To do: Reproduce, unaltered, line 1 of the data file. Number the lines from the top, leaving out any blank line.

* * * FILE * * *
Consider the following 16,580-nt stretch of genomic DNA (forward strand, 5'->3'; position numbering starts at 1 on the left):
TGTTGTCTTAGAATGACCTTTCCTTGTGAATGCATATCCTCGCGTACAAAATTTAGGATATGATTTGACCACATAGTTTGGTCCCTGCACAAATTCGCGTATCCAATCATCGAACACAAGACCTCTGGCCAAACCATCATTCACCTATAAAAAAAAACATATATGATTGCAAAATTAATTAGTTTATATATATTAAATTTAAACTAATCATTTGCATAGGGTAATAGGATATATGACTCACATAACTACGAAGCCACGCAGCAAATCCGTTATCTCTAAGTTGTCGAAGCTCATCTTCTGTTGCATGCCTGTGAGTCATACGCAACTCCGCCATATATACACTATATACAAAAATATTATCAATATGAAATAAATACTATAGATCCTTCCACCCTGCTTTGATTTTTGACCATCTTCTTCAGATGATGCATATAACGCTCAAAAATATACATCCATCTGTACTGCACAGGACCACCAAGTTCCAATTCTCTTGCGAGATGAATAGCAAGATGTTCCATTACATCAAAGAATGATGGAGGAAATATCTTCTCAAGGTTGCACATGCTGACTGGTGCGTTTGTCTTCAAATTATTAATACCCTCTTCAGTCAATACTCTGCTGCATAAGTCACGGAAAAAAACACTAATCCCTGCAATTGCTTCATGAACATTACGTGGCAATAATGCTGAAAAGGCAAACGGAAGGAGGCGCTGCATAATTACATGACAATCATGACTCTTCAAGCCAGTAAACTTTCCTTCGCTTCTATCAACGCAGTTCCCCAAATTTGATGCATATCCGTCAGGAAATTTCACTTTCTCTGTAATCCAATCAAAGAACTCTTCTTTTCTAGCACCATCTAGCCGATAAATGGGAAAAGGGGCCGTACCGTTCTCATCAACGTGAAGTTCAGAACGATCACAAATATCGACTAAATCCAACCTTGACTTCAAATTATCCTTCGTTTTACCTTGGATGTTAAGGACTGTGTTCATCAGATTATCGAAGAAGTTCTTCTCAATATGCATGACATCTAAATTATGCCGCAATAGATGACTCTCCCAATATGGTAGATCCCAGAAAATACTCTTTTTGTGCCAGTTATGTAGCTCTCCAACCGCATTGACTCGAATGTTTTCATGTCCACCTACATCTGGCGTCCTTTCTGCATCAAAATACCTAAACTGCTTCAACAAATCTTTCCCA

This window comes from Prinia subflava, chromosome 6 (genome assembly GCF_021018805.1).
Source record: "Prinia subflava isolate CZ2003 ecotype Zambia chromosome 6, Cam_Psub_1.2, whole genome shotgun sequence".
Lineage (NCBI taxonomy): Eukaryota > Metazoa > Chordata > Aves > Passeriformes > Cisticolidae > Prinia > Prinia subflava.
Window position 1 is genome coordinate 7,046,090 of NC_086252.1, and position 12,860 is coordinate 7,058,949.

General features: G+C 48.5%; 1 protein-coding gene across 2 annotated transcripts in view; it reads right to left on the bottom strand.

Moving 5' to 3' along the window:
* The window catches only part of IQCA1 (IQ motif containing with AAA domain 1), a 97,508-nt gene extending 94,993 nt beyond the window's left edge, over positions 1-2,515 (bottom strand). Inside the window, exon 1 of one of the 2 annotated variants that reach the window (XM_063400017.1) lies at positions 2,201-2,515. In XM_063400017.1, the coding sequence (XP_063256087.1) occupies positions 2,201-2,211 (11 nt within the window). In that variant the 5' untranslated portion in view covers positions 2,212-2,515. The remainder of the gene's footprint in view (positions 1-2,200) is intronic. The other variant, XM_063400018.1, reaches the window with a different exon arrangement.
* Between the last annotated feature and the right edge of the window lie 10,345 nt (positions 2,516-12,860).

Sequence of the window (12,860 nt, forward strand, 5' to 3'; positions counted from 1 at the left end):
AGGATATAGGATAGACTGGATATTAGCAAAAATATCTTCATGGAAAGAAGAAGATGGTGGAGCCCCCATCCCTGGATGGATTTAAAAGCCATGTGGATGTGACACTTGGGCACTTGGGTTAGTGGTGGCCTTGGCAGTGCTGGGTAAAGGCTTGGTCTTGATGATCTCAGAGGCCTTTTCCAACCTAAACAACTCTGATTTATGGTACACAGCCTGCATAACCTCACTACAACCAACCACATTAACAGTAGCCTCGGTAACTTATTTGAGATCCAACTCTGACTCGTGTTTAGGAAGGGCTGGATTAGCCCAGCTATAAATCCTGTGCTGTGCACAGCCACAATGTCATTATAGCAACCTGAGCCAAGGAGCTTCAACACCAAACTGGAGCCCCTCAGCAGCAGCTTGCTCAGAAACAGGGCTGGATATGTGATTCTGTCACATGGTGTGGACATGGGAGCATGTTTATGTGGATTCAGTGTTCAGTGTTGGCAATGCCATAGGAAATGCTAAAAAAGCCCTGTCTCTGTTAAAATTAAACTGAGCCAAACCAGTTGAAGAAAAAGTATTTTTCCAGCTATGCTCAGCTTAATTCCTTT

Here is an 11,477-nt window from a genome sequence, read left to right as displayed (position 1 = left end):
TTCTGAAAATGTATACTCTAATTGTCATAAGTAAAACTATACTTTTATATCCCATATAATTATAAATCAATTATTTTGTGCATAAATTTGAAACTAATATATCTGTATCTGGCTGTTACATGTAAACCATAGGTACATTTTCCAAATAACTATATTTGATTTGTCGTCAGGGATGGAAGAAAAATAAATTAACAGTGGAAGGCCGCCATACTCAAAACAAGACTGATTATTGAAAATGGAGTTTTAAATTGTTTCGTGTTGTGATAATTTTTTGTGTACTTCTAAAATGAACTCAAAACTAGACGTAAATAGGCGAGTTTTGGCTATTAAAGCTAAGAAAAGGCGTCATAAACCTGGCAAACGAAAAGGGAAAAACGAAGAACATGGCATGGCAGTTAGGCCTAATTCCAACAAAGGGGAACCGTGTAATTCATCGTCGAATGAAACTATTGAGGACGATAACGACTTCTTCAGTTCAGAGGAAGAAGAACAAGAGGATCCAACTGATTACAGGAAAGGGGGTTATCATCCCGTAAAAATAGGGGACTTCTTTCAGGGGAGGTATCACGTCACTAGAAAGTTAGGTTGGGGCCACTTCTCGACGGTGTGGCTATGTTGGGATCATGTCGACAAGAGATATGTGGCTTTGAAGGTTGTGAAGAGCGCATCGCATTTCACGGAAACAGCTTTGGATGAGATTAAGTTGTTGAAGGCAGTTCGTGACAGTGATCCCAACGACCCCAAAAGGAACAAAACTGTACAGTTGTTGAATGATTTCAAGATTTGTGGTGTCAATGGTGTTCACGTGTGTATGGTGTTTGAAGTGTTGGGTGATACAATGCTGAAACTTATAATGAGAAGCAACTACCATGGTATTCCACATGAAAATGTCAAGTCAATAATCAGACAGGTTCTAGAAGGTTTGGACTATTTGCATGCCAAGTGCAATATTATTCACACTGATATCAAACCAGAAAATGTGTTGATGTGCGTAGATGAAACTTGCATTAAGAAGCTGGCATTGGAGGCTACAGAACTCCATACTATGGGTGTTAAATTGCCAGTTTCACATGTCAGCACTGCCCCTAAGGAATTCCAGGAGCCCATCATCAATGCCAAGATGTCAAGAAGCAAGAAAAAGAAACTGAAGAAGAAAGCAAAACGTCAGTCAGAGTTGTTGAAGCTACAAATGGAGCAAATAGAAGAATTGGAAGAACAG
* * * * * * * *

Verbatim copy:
Consider the following 16,580-nt stretch of genomic DNA (forward strand, 5'->3'; position numbering starts at 1 on the left):